Tuesday, July 21, 2020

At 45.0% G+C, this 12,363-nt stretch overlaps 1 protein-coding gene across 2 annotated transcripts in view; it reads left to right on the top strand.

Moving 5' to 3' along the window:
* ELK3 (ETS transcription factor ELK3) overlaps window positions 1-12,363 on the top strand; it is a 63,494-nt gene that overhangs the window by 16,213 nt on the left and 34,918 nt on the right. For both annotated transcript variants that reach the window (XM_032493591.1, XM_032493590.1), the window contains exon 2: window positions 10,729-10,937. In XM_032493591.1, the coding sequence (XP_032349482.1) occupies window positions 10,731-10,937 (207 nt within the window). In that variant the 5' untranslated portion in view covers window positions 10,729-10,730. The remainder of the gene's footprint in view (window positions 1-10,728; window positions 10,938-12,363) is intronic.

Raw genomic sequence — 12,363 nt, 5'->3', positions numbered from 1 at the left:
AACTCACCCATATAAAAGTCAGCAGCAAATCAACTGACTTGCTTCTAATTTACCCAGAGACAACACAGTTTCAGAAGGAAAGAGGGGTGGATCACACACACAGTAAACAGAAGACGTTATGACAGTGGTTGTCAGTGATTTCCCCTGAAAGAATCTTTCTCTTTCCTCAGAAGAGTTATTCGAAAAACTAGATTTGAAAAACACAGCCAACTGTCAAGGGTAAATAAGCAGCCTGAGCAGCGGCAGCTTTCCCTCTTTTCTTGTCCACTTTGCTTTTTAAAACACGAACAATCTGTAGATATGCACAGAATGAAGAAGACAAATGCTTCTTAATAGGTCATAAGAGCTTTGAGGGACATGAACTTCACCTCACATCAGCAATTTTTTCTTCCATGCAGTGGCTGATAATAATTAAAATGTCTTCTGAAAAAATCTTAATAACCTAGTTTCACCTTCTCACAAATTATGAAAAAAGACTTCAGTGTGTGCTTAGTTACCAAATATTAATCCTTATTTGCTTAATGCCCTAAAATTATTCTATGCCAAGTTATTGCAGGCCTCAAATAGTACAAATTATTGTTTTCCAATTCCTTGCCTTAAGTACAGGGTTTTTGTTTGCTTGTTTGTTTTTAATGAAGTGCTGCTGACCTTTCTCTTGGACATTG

(razorcake.org) Back in the day Roctober and Razorcake were neck in neck (our issue #44 probably came out around their issue #44). But we slowed down and went on hiatus in 2015, and right now they are on #117, more than doubling our output. I also had about five years of Razorcake back issues to read, which if it wasn't Quarantine/Quaran-zine time I probably never would have done. But I did! And it was more of a delight than a chore. I read every comic (Ben Snakepit's tales of ripening into punk middle age are fine by me any day), and any article about a 70s or 80s band (reading these is how I ripen into punk middle age). 90s band interviews (especially Kathleen Hanna's) were a maybe, and new bands had to have some kind of compelling gimmick or the best name ever for me to consider reading their interview. I read the columns by Norb, Nardwuar and Rhythm Chicken every issue because I consider those weirdos my friends and they make me laugh. Granted, I would apply the Cathy Rule to some of their columns. Meaning, although I have read the full funny pages every day all my life, in Ms. Guisewite's heyday, if Cathy's daily adventure had too many words on the page I gave myself permission skip it, because I had gotten the point and couldn't bring myself to exert the effort. In Razorcake's case (in Razorcase?) if Norb was talking about Descendents or his dick for more than 700 words I might skim instead of read, and detailed Wisconsin parade descriptions by the Chicken might not get my full attention. All other columns I would start and decide after the first few grafs about reading. I would usually read the "A Punks Guide To..." features, and would skim the reviews. So I read some, and sometimes most, of an issue before moving on, and it was a decent experience. In the MRR heyday I read the columns more religiously but skipped most of the interviews and articles, and really in the pre-Internet era it was the ads that were most important to me to just see what bands existed and records were coming out. Who needs a scene report in the social media age? Razorcake may not have the editorial edge (stubbornness) of MRR, but for this age it is a more compelling read than the punk bibles of the past. Which is an almost biblical achievement.

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